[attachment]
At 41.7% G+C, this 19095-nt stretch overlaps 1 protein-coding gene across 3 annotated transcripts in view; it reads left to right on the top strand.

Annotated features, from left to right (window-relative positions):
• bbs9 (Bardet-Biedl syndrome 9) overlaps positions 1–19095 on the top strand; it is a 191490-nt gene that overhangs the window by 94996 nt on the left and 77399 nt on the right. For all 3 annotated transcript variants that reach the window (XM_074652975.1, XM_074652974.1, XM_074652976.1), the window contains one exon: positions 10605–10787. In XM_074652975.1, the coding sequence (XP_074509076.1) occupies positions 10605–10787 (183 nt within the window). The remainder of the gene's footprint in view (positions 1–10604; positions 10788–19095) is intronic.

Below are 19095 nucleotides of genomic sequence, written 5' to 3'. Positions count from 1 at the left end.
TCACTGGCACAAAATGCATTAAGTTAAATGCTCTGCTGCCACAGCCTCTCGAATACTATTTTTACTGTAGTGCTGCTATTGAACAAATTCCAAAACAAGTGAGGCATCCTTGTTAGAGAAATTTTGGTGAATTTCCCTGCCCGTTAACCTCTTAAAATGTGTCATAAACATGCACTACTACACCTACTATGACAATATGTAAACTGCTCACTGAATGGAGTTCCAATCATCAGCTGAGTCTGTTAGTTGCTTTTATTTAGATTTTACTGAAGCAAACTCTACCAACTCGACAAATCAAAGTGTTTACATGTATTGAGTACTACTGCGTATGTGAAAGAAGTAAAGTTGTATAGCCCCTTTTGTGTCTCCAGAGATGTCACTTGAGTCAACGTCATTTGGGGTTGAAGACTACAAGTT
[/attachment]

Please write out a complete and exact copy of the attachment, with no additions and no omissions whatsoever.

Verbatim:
At 41.7% G+C, this 19095-nt stretch overlaps 1 protein-coding gene across 3 annotated transcripts in view; it reads left to right on the top strand.

Annotated features, from left to right (window-relative positions):
• bbs9 (Bardet-Biedl syndrome 9) overlaps positions 1–19095 on the top strand; it is a 191490-nt gene that overhangs the window by 94996 nt on the left and 77399 nt on the right. For all 3 annotated transcript variants that reach the window (XM_074652975.1, XM_074652974.1, XM_074652976.1), the window contains one exon: positions 10605–10787. In XM_074652975.1, the coding sequence (XP_074509076.1) occupies positions 10605–10787 (183 nt within the window). The remainder of the gene's footprint in view (positions 1–10604; positions 10788–19095) is intronic.

Below are 19095 nucleotides of genomic sequence, written 5' to 3'. Positions count from 1 at the left end.
TCACTGGCACAAAATGCATTAAGTTAAATGCTCTGCTGCCACAGCCTCTCGAATACTATTTTTACTGTAGTGCTGCTATTGAACAAATTCCAAAACAAGTGAGGCATCCTTGTTAGAGAAATTTTGGTGAATTTCCCTGCCCGTTAACCTCTTAAAATGTGTCATAAACATGCACTACTACACCTACTATGACAATATGTAAACTGCTCACTGAATGGAGTTCCAATCATCAGCTGAGTCTGTTAGTTGCTTTTATTTAGATTTTACTGAAGCAAACTCTACCAACTCGACAAATCAAAGTGTTTACATGTATTGAGTACTACTGCGTATGTGAAAGAAGTAAAGTTGTATAGCCCCTTTTGTGTCTCCAGAGATGTCACTTGAGTCAACGTCATTTGGGGTTGAAGACTACAAGTT